Statement by Senate Republican Leader Dean Skelos

Dean G. Skelos

May 26, 2010

Once again, Speaker Silver and his fellow Democrats are refusing to listen to New York taxpayers who have had enough of taxes and spending by planning a massive tax increase to pay for spending we cannot afford.  New Yorkers have made themselves very clear on the issue of tax hikes, yet the Democrats continue to display their arrogance by pushing for more tax increases.


The Governor indicated yesterday that Assembly Speaker Sheldon Silver proposed a budget plan that included a tax hike, and today, the New York Post is reporting that the Speaker wants to increase personal income taxes by $1 billion.  


This is a repeat of last year when the Governor and the Democrats in the Senate and Assembly approved a $4 billion personal income tax increase. They said it was a tax hike on “the rich,” but they actually socked middle class families and small businesses across the state.  The tax increase was part of a budget that increased taxes by $8.5 billion to help pay for a $13 billion increase in spending and was followed by a $1.5 billion payroll tax.


The groundwork for the Democrats’ latest tax increase came earlier this year when Senate and Assembly Democrats stood with pro-tax hike special interest groups to embrace a plan to increase taxes and fees by $8.4 billion, including more taxes on tourism, health care, beverages, vending machines, financial services and even shopping bags.  That plan also included the same personal income tax hike being pushed by Speaker Silver.  What’s to stop the Democrats from pushing for the rest of this massive tax increase plan?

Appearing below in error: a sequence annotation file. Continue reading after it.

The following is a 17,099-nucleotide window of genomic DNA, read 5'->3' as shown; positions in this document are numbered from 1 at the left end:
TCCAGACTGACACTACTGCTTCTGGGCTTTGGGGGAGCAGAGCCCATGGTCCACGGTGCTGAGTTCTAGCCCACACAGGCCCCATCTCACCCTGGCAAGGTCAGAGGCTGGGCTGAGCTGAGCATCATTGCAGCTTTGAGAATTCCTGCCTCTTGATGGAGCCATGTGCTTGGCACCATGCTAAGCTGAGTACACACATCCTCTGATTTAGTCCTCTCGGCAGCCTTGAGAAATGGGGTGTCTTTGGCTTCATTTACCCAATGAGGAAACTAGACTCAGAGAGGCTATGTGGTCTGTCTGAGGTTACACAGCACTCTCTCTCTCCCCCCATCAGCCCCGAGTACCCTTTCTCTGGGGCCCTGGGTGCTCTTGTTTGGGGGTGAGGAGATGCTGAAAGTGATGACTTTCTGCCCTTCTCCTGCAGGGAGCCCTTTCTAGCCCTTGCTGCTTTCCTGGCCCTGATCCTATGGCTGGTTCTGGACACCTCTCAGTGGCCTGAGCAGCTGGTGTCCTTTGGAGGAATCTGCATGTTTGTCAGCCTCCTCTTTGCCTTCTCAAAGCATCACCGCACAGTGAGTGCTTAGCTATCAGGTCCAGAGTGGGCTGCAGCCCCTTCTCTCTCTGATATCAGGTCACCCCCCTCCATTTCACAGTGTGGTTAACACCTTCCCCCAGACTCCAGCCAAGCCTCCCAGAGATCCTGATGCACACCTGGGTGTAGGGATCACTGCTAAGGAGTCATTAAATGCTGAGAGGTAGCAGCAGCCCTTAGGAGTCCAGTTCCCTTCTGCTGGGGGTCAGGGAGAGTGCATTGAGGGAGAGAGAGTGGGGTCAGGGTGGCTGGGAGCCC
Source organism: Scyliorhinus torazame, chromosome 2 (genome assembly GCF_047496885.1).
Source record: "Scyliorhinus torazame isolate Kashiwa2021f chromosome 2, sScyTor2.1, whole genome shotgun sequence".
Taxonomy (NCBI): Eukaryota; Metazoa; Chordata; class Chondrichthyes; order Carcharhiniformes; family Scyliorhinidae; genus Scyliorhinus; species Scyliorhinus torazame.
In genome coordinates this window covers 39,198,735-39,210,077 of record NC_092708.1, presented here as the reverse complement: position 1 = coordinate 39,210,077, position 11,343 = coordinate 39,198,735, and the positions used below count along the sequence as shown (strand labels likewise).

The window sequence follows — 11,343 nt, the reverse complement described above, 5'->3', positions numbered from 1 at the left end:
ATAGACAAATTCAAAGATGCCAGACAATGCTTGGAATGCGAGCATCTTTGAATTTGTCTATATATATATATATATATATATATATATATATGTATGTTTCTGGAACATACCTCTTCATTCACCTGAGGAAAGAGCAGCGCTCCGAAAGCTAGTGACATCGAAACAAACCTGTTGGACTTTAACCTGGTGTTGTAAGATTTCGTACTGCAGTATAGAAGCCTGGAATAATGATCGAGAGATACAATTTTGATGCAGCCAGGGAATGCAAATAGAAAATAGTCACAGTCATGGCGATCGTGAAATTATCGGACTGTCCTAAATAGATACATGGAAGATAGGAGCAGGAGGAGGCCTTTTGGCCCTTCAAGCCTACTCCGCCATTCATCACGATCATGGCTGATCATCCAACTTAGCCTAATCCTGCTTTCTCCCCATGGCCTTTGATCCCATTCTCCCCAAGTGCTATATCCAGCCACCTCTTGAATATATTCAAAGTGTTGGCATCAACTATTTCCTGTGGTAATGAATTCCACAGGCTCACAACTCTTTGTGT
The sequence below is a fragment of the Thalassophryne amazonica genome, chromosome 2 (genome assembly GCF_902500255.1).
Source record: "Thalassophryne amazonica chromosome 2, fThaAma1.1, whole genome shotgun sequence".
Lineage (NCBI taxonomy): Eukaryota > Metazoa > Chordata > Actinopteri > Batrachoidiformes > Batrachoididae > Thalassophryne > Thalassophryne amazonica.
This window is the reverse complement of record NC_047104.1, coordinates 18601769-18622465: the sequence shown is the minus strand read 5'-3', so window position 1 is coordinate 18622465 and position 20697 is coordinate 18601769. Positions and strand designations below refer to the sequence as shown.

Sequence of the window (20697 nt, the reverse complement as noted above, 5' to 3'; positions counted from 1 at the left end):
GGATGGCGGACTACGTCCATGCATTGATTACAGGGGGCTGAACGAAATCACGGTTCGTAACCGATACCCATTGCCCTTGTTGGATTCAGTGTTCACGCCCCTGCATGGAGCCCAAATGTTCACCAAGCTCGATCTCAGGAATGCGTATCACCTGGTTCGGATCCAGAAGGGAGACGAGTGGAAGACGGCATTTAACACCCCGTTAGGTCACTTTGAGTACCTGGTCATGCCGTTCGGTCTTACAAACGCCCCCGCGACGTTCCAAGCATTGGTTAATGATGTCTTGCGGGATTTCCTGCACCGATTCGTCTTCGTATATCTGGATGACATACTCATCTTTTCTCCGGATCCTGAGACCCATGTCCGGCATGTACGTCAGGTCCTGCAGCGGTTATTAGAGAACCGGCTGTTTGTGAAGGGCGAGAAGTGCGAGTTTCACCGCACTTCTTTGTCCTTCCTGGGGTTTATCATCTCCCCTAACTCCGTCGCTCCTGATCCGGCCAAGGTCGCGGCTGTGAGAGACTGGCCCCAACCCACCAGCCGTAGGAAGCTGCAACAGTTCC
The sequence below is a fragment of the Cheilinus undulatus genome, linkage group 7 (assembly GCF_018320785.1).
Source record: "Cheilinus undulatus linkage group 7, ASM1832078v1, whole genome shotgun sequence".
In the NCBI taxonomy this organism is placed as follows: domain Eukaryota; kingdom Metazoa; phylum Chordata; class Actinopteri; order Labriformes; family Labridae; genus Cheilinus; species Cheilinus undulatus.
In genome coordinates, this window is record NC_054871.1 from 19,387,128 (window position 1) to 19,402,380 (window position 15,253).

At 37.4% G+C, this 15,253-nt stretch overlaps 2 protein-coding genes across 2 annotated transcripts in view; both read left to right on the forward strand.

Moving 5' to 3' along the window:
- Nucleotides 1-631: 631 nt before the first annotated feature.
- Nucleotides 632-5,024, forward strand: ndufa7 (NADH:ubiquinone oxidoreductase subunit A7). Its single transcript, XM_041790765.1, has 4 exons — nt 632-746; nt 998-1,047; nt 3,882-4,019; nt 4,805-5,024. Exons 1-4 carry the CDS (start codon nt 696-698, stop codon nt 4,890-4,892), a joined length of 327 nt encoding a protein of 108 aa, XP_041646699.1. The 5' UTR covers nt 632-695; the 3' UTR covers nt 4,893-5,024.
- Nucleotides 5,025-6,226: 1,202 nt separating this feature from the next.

If that’s not enough, last month Senate Democrats proposed fee increases of more than a quarter billion dollars that would make it more expensive to buy a car or a house.


Taxpayers better hold onto their wallets.


The Democrats’ tax increase proposals would further devastate the state and city economies that have not yet recovered from the disastrous tax increases they successfully pushed through last year and drive more jobs out of the state.  


We need to reduce state spending, particularly for Medicaid, which is the largest single expenditure in the state budget and is projected to grow by 37 percent over the next three years.  


We need to begin joint, public conference committee negotiations and we have to get a responsible budget in place that does not increase taxes, spending, or borrowing.